Wednesday, 27 April 2016

Time to write?

Yesterday I tasted the tank of Zaleo that we'll be bottling on Friday, scheduled the loading of our extra virgin olive oil for China, proofread the copy of a new back label, processed a couple of orders for Germany and Belgium, cooked lunch, made the bed, helped David with his maths homework, played tennis and wrote the first draft of a poem.

This space for poetry to be written couldn't have happened without all the rest. That's because the poem had been working through my head for weeks, waiting for the right moment to pop out, just when I'd been bombarded with enough stimulation and was ready to grab a hour on my own with a pen and notebook (never a screen!).

In other words, I fail to write anything when I've got otherwise empty days on my hands. I just lounge about, wasting time. And what about if poetry/creative writing were my day job? After going through students' work in tutorials, marking, sorting out funding applications, etc, etc, the last thing on my mind would be creating verse myself. Unless I ended up writing about that very world of poetry I inhabited. Which would be worse. I can only admire those poets who manage to produce excellent stuff in such circumstances and even seem to thrive.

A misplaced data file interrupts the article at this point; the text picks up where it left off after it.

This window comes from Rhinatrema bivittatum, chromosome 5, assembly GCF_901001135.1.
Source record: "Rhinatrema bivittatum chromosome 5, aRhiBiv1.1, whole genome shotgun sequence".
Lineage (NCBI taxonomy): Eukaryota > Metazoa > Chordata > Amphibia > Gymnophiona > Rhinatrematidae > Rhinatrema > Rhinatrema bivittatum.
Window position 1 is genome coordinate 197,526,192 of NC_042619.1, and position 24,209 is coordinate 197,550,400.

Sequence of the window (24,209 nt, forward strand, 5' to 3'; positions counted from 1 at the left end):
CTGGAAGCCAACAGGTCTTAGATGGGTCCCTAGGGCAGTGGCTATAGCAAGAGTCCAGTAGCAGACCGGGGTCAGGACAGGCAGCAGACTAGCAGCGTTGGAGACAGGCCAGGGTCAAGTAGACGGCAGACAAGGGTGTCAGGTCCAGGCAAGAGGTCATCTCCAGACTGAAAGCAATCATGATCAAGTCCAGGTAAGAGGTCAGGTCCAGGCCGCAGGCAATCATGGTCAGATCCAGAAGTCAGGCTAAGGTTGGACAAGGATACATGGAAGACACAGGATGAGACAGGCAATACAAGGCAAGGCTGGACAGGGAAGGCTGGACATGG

Poetry is my escape valve, a counterpoint to obligations yet intrinsically and intimately linked to my everyday life. I treasure it.


  1. Like Wallace Stevens. And as an editor once said to me, "James, you are lucky to write what you want to write, rather than writing because you have to for money." - I am about to change sides and become a tutor; will tell you what my experience is like!

    1. Hi James,

      Thanks for commenting. Please do let me know how you get on: it seems to work superbly for some, but it would have destroyed my writing.

  2. Not only that, but because there's less pressure (professionally, or for self-validation reasons) for you to produce poems, there's less chance of your work being ... tainted. In academia there's the "Least publishable unit" concept - see . It's naive to squander loads of good ideas in one piece when those ideas could have been shared out amongst several pieces. I sense this tendency in mid-career poetry books too - sequences, variations on themes, etc, help ideas go further.

    I'm currently drafting a blogpost contrasting the situation of poets who've already achieved in non-lit fields (for sake of argument Stephen Payne) with poets in a hurry to get Creative-Writing-lectureship tenure (perhaps sacrificing family confidentiality, etc, because of a shortage of raw material), but it's a sensitive issue.

    1. Hi Tim,

      Thanks for commenting. I agree entirely. Good luck with that post: you'll need tact by the truckload!